Rendering lines on-screen

But I quickly built an appreciation for the programmers in the early days of GUI interfaces. After some trial and error, I was able to generate rotating gauges. Determining the endpoints and positioning of the various lines, labels, and other shapes had me racking my brain for middle school geometry equations (see kids - you do use that stuff eventually) and turned out to be a lot more fun than I thought it’d be!

Some geometry necessary

In the end, I had a few working gauges and had gotten the touch functionality working (a simple screen tap would cycle through the gauges). At this point, I was ready to test everything out in the car, but still hadn’t settled on a good mounting system.

Taking some inspiration from the Accessport, I found a case for the Arduino Mega that would allow enough clearance for the LCD shield. The SunFounder Mega 2560 on Amazon looked like it’d fit the bill.

The SunFounder Mega 2560 case installed

Test-fitting the LCD shield on the case

The case fit perfectly, and with the pin headers left exposed and flush with the outside of the case, I was able to re-install the LCD shield with no issues!

With the case sorted, I decided to utilize an Anker air vent magnetic phone mount for mounting the Arduino in the car. This would allow me to reposiiton the Arduino as many times as I like, and thanks to the new case, I had a surface on which I could safely mount one of the adhesive magnetic patches.

Moar Power!

Because the Freematics adapter utilizes the OBD-II 12V pin to power the Arduino (a constant 12V source), I needed to figure out how I could power the Arduino off when the car turned off. After considering a few software options, I decided to build an inline hardware kill switch. I ordered a few LED inline power switches, chopped the ends off, added a pair of additional wires (to extend the Freematics data lines) and terminated both ends in matching male/female 1x4 connector housings.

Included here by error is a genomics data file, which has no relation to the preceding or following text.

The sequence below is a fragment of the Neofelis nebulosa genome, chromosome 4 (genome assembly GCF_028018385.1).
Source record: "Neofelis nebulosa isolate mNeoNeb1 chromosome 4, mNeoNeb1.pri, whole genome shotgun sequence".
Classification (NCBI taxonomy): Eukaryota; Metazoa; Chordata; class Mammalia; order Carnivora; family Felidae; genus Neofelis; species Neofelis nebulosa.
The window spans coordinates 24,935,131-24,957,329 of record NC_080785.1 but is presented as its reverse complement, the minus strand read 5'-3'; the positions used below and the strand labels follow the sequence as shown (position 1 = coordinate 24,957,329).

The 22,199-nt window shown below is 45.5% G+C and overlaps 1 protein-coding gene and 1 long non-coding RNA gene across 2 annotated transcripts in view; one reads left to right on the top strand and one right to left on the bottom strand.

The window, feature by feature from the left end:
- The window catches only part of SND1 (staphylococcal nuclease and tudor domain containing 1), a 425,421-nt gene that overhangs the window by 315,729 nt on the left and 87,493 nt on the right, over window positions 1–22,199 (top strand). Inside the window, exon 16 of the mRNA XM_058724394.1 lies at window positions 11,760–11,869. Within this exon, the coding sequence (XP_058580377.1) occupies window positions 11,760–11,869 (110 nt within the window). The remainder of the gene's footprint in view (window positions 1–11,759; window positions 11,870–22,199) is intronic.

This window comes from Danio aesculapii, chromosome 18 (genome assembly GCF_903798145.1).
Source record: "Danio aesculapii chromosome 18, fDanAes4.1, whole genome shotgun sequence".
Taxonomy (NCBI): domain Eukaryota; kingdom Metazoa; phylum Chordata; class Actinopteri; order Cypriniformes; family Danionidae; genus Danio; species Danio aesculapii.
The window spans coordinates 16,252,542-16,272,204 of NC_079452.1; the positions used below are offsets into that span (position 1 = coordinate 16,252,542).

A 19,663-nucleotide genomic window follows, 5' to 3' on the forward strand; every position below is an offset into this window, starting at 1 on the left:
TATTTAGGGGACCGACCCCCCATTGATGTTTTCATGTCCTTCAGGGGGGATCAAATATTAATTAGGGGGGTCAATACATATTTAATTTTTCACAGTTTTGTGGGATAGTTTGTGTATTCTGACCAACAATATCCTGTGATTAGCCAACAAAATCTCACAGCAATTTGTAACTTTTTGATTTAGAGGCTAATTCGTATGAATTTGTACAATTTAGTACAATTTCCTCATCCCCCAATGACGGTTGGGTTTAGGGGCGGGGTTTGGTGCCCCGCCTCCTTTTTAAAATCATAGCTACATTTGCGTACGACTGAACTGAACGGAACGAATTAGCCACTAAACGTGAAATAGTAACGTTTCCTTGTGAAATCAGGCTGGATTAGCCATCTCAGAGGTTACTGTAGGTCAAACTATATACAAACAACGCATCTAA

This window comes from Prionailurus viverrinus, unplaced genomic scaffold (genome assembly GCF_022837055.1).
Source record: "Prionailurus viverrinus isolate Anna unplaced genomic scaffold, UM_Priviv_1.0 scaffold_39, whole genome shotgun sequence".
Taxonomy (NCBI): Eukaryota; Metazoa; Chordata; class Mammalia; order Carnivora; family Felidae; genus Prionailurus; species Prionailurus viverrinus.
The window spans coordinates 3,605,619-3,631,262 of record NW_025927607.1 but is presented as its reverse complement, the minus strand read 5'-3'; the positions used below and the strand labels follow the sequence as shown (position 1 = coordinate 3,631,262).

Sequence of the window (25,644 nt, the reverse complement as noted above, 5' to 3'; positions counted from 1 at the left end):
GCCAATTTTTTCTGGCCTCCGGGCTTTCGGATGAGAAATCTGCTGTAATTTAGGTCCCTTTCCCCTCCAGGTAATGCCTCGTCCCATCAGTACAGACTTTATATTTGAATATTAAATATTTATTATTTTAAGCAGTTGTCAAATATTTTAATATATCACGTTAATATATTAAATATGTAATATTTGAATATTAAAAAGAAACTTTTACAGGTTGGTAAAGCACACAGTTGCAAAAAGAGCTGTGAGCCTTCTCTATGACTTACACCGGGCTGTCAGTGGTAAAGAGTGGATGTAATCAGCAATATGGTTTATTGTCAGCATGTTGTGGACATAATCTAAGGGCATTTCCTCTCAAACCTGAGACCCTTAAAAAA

Cutting the ends of the switch wiring

Soldering and crimping the male connectors

The finished product

Killswitch sorted, I was ready to install everything in the car. Thanks to the single cable of the Freematics adapter, it was easy to run everything up the dash and out the side of the steering column. I wired in the killswitch and installed the Arduino on the magnetic Anker mount, then fired everything up for a test run.

Everything mounted and wired up

View from the driver's seat

In the video you can see the working boost and RPM gauges! Needless to say I was amazed and excited I had gotten this far. The only thing left to do was clean up the code and add a few more gauges!

Work in Progress

Unfortunately, life happened (we moved houses) and I was forced to sideline the project for a number of months. By the time I got the time and inspiration to pick the project back up, I found myself in a position to sell my Fiesta ST and move up to a Subaru WRX - the car that started this whole carputer thing in the first place. While I cover that experience in detail over on my other blog, I realized I was moving into a car with the kind of functionality and gauges I had been hacking together in my free time in the months prior. This made me a little sad, as I realized I no longer had a need for the Arduino carputer.

My new WRX

It’s been a few months since buying the WRX, and I still haven’t had the opportunity to pick this project back up. However, I did want to share my experience with you so I’ve published my working code on my Github here.

Maybe one day I’ll find a new use for the Arduino carputer, but for now I’m enjoying the car as-is way too much. I hope this project can inspire someone else, and hopefully this post/code helps in some way. If you are interested in the project and have questions/want to chat, please don’t hesitate to shoot me an email! I’d love to see what you’re working on!